Lauren and I came back from Fincon this morning, armed with some amazing new friends, great experiences, stacks of business cards, and a hunger to get started on a million new and awesome things for TFD. And one of the things we were discussing on our way back — a topic we’ve come back to over and over in the past few months — is how to get more diverse perspectives on the site: we want diversity of socioeconomic class, diversity of race, diversity of sexuality and gender expression, diverse backgrounds and professions. TFD is only successful and growing if we are speaking honestly about money and life to a wide audience, not limiting ourselves to the (inherently) narrow experiences of our small team.
And going to Fincon reminded us just how male, white, older, and middle-to-upper-middle class this industry can be if we let it. The industry is changing, and the Con reflected those changes, but it’s a slow shift to make — financial literacy and wealth management have historically been the domain of older white guys, and making money something we all have domain and control over is going to be a slow process, and one we’re all going to have to proactively approach.
Which is why, for the past few months, one of our biggest choices at TFD was creating and maintaining a freelance budget to whatever degree we can. We have to be able to pay our bills each month, so we can’t pay everyone yet, nor is our freelance budget nearly as big as we’d like. But, in the interest of transparency, Lauren and I have foregone taking a monthly check to this day and have paid ourselves strictly from our book advance, and given that money instead to grow the freelance budget. We know that as we work with more clients each month, we will be able to pay ourselves more regularly, but not having the ability to seek out and compensate a more diverse body of writers will prevent TFD from being what it needs to be to grow: a truly open and honest discussion of money for young, thoughtful women.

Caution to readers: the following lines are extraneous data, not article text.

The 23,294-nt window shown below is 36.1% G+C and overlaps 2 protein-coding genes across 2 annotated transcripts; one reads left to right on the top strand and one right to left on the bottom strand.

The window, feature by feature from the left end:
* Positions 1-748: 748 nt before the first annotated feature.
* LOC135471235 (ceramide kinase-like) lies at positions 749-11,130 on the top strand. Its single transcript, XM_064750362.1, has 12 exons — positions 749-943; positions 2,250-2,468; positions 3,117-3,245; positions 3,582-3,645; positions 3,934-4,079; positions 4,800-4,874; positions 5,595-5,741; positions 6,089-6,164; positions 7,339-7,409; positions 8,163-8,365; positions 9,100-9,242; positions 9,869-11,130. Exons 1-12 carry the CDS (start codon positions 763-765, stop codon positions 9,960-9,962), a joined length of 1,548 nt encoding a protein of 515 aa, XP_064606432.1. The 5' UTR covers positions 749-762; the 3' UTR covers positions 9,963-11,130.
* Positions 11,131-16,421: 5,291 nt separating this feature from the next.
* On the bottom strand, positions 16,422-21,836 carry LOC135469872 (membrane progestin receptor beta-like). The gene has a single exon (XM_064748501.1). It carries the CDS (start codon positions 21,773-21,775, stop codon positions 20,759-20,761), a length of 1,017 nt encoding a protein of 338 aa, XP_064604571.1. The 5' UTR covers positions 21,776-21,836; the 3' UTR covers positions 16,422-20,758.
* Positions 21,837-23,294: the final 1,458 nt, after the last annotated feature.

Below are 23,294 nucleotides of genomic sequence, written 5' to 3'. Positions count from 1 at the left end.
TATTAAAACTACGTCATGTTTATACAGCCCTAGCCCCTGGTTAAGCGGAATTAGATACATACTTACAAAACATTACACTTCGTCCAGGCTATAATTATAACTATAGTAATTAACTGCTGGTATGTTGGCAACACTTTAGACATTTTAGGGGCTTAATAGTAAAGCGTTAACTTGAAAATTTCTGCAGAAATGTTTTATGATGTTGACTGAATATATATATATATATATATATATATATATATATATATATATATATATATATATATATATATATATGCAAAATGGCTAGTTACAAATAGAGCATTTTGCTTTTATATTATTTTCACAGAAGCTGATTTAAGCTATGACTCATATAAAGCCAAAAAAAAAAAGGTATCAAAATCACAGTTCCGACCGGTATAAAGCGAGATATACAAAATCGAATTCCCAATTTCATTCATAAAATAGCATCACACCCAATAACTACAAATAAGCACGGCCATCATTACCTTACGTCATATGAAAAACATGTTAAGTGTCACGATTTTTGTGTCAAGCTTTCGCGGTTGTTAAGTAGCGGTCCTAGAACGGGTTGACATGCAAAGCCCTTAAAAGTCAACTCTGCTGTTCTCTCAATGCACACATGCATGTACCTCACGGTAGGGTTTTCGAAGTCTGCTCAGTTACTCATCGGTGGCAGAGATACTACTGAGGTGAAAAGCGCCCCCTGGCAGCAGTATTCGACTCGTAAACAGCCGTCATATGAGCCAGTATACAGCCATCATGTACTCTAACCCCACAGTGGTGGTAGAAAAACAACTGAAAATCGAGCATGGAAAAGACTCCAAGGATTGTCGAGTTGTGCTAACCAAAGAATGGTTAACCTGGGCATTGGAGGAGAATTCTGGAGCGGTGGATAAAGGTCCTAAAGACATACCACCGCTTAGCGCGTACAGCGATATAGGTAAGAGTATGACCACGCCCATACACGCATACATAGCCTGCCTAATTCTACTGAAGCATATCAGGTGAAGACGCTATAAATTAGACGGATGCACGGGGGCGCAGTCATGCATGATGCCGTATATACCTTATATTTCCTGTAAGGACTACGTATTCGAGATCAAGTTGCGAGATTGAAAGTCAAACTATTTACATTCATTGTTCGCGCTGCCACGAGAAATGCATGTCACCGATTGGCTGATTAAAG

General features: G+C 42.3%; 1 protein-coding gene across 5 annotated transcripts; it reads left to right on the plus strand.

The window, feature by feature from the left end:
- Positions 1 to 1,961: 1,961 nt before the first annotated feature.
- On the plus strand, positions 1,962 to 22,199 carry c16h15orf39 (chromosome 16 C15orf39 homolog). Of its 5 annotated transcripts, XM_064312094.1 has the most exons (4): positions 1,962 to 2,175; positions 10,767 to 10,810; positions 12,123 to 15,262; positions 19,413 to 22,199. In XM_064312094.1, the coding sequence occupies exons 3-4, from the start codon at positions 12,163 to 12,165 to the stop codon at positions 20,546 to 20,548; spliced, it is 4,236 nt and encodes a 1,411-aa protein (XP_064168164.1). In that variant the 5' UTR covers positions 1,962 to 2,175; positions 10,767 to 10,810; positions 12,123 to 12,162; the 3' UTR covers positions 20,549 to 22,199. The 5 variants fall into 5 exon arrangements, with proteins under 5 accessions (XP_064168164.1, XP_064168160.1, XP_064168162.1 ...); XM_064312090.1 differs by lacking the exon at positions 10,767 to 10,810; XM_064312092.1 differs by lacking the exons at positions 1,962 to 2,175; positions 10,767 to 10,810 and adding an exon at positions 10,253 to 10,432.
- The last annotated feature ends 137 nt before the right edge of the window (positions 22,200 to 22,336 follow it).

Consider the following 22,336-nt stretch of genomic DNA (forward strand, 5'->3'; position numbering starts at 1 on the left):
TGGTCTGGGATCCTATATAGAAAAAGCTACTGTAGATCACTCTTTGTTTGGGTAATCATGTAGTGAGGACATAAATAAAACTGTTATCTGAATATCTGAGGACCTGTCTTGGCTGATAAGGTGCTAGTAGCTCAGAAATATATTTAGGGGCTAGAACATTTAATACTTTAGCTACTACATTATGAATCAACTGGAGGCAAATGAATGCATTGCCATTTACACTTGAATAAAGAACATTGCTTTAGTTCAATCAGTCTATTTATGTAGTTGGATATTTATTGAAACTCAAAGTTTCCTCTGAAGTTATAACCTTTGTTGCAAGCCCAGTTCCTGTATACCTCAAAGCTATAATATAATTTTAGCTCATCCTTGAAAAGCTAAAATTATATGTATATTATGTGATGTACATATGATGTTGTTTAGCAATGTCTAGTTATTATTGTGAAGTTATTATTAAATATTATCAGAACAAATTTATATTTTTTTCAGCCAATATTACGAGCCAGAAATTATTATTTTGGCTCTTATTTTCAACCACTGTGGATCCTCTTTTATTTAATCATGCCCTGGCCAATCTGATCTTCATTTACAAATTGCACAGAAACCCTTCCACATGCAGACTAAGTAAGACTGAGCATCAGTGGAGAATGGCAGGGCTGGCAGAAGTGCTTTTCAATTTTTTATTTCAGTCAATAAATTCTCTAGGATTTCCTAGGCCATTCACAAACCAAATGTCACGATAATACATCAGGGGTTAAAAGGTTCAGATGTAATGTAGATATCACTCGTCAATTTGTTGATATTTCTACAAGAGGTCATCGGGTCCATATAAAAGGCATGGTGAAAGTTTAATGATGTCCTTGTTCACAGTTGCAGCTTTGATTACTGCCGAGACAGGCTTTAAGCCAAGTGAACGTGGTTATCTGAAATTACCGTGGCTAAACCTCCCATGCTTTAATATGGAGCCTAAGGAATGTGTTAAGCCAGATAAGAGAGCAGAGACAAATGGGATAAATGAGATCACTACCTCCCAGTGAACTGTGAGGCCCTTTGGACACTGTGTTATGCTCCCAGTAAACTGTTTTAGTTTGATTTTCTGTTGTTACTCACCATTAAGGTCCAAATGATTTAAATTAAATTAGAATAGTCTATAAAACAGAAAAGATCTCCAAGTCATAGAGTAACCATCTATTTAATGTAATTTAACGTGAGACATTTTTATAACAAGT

It’s never been a question for us: our priority is making TFD better as a foundation, and then building on top of that.
And our freelance budget has allowed us already to seek out and hear stories that no one on the team could have spoken to: working at an abortion fund, the costs of anorexia, or the grueling expenses of going on auditions as an actor. We feel lucky to be able to pay for these stories (within our limited means), and to ensure that TFD continues, every day, to be a robust and varied community.
To that end, we wanted to create two specific verticals in our freelance budget for fall 2016, on top of what we already have. We will have two earmarked sections, one dedicated to money & career for women of color, and one dedicated to navigating poverty. We know that race and socioeconomic class are two enormously defining factors in how we live and how we shape our young adulthoods, and we want to explore each of those topics regularly on the site. For each vertical, we are entirely open about the topics of the articles themselves, but we want to see more voices viewing money and life through each of these prisms. If you would like to pitch on these topics, please send your pitch(es) to email@example.com with “Freelance Fall 2016” in your subject line.
Of course, we always welcome our readers to submit on anything, but our additional freelance budget for the fall will be giving priority to these topics and voices. As we continue to grow, we will create new verticals to seek out and prioritize new categories on the site, but we felt strongly about starting our earmarked freelance budget here.
As always, thank you guys for being the most incredible community, and for helping us create something truly amazing in how we talk about money. Onwards and upwards for a bigger and even more exciting fall 2016.
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